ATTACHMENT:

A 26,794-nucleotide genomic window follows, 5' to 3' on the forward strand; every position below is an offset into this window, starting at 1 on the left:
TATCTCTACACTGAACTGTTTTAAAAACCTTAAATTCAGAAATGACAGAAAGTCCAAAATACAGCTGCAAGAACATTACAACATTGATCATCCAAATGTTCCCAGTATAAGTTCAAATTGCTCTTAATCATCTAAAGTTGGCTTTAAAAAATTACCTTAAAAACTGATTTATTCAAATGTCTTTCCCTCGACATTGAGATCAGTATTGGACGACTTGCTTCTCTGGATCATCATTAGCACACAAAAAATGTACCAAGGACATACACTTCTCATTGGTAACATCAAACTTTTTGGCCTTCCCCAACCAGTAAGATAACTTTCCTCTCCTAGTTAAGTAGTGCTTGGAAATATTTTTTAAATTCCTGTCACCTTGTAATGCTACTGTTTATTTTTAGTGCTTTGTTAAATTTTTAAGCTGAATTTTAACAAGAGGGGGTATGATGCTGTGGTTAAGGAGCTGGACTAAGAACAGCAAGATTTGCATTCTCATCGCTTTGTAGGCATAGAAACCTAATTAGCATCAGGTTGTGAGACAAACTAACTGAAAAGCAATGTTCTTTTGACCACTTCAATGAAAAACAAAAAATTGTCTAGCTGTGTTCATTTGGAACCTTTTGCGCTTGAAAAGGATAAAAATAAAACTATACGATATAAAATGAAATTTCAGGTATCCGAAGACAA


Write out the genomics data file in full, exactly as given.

A 26,794-nucleotide genomic window follows, 5' to 3' on the forward strand; every position below is an offset into this window, starting at 1 on the left:
TATCTCTACACTGAACTGTTTTAAAAACCTTAAATTCAGAAATGACAGAAAGTCCAAAATACAGCTGCAAGAACATTACAACATTGATCATCCAAATGTTCCCAGTATAAGTTCAAATTGCTCTTAATCATCTAAAGTTGGCTTTAAAAAATTACCTTAAAAACTGATTTATTCAAATGTCTTTCCCTCGACATTGAGATCAGTATTGGACGACTTGCTTCTCTGGATCATCATTAGCACACAAAAAATGTACCAAGGACATACACTTCTCATTGGTAACATCAAACTTTTTGGCCTTCCCCAACCAGTAAGATAACTTTCCTCTCCTAGTTAAGTAGTGCTTGGAAATATTTTTTAAATTCCTGTCACCTTGTAATGCTACTGTTTATTTTTAGTGCTTTGTTAAATTTTTAAGCTGAATTTTAACAAGAGGGGGTATGATGCTGTGGTTAAGGAGCTGGACTAAGAACAGCAAGATTTGCATTCTCATCGCTTTGTAGGCATAGAAACCTAATTAGCATCAGGTTGTGAGACAAACTAACTGAAAAGCAATGTTCTTTTGACCACTTCAATGAAAAACAAAAAATTGTCTAGCTGTGTTCATTTGGAACCTTTTGCGCTTGAAAAGGATAAAAATAAAACTATACGATATAAAATGAAATTTCAGGTATCCGAAGACAA